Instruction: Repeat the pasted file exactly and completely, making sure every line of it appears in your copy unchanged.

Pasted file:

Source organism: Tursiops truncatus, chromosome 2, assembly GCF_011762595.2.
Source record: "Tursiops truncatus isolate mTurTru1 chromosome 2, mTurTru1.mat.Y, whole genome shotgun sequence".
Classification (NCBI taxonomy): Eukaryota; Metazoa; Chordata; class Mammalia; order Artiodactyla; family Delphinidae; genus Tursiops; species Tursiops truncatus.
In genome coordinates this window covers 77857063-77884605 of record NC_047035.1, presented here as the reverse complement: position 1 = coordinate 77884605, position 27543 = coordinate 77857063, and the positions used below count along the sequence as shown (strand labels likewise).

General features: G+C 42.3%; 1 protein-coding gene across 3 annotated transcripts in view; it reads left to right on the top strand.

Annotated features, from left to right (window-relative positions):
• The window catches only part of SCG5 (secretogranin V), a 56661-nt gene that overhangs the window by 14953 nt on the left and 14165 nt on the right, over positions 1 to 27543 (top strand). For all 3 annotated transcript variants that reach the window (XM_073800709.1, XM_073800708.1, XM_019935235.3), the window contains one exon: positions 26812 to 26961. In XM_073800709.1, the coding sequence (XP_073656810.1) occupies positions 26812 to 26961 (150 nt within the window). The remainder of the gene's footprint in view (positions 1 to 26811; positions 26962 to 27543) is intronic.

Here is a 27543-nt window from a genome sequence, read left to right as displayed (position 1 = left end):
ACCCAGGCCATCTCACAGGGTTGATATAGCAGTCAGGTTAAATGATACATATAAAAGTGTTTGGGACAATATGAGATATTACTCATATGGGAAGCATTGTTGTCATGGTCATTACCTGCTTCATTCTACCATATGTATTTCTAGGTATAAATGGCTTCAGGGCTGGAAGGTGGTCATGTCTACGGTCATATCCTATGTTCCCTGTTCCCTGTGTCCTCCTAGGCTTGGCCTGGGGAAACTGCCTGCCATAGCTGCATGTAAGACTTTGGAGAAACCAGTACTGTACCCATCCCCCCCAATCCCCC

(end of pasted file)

Source organism: Tursiops truncatus, chromosome 2, assembly GCF_011762595.2.
Source record: "Tursiops truncatus isolate mTurTru1 chromosome 2, mTurTru1.mat.Y, whole genome shotgun sequence".
Classification (NCBI taxonomy): Eukaryota; Metazoa; Chordata; class Mammalia; order Artiodactyla; family Delphinidae; genus Tursiops; species Tursiops truncatus.
In genome coordinates this window covers 77857063-77884605 of record NC_047035.1, presented here as the reverse complement: position 1 = coordinate 77884605, position 27543 = coordinate 77857063, and the positions used below count along the sequence as shown (strand labels likewise).

General features: G+C 42.3%; 1 protein-coding gene across 3 annotated transcripts in view; it reads left to right on the top strand.

Annotated features, from left to right (window-relative positions):
• The window catches only part of SCG5 (secretogranin V), a 56661-nt gene that overhangs the window by 14953 nt on the left and 14165 nt on the right, over positions 1 to 27543 (top strand). For all 3 annotated transcript variants that reach the window (XM_073800709.1, XM_073800708.1, XM_019935235.3), the window contains one exon: positions 26812 to 26961. In XM_073800709.1, the coding sequence (XP_073656810.1) occupies positions 26812 to 26961 (150 nt within the window). The remainder of the gene's footprint in view (positions 1 to 26811; positions 26962 to 27543) is intronic.

Here is a 27543-nt window from a genome sequence, read left to right as displayed (position 1 = left end):
ACCCAGGCCATCTCACAGGGTTGATATAGCAGTCAGGTTAAATGATACATATAAAAGTGTTTGGGACAATATGAGATATTACTCATATGGGAAGCATTGTTGTCATGGTCATTACCTGCTTCATTCTACCATATGTATTTCTAGGTATAAATGGCTTCAGGGCTGGAAGGTGGTCATGTCTACGGTCATATCCTATGTTCCCTGTTCCCTGTGTCCTCCTAGGCTTGGCCTGGGGAAACTGCCTGCCATAGCTGCATGTAAGACTTTGGAGAAACCAGTACTGTACCCATCCCCCCCAATCCCCC